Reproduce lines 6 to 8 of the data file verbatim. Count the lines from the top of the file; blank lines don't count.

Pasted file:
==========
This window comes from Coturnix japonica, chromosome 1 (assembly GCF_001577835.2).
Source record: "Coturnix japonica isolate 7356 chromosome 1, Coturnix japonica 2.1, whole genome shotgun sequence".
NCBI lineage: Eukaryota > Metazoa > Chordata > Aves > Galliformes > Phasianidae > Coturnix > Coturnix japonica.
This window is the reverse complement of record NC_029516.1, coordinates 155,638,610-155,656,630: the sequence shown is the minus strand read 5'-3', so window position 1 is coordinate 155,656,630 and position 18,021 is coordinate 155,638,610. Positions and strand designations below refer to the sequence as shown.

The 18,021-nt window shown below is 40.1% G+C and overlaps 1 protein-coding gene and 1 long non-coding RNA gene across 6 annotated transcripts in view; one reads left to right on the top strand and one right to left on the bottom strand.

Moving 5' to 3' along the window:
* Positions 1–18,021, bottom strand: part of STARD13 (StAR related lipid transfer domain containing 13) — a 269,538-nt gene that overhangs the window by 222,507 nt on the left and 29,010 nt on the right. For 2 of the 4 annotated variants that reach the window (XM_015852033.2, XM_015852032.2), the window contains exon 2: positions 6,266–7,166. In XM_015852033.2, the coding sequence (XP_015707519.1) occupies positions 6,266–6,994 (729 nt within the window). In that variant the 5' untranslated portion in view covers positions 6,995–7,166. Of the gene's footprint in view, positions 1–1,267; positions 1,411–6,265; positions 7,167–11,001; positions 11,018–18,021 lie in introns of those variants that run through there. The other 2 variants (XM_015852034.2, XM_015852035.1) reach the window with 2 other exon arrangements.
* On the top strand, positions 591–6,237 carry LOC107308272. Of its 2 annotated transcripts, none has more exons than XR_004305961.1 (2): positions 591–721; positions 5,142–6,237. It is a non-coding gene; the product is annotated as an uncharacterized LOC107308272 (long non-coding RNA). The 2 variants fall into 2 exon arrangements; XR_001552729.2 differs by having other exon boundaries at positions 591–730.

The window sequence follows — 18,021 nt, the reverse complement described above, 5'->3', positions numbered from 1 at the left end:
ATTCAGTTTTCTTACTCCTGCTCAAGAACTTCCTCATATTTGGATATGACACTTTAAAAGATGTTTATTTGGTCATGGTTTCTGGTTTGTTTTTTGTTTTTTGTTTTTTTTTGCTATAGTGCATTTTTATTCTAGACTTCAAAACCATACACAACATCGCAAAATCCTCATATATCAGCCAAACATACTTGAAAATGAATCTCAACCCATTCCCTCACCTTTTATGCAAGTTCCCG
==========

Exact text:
Moving 5' to 3' along the window:
* Positions 1–18,021, bottom strand: part of STARD13 (StAR related lipid transfer domain containing 13) — a 269,538-nt gene that overhangs the window by 222,507 nt on the left and 29,010 nt on the right. For 2 of the 4 annotated variants that reach the window (XM_015852033.2, XM_015852032.2), the window contains exon 2: positions 6,266–7,166. In XM_015852033.2, the coding sequence (XP_015707519.1) occupies positions 6,266–6,994 (729 nt within the window). In that variant the 5' untranslated portion in view covers positions 6,995–7,166. Of the gene's footprint in view, positions 1–1,267; positions 1,411–6,265; positions 7,167–11,001; positions 11,018–18,021 lie in introns of those variants that run through there. The other 2 variants (XM_015852034.2, XM_015852035.1) reach the window with 2 other exon arrangements.
* On the top strand, positions 591–6,237 carry LOC107308272. Of its 2 annotated transcripts, none has more exons than XR_004305961.1 (2): positions 591–721; positions 5,142–6,237. It is a non-coding gene; the product is annotated as an uncharacterized LOC107308272 (long non-coding RNA). The 2 variants fall into 2 exon arrangements; XR_001552729.2 differs by having other exon boundaries at positions 591–730.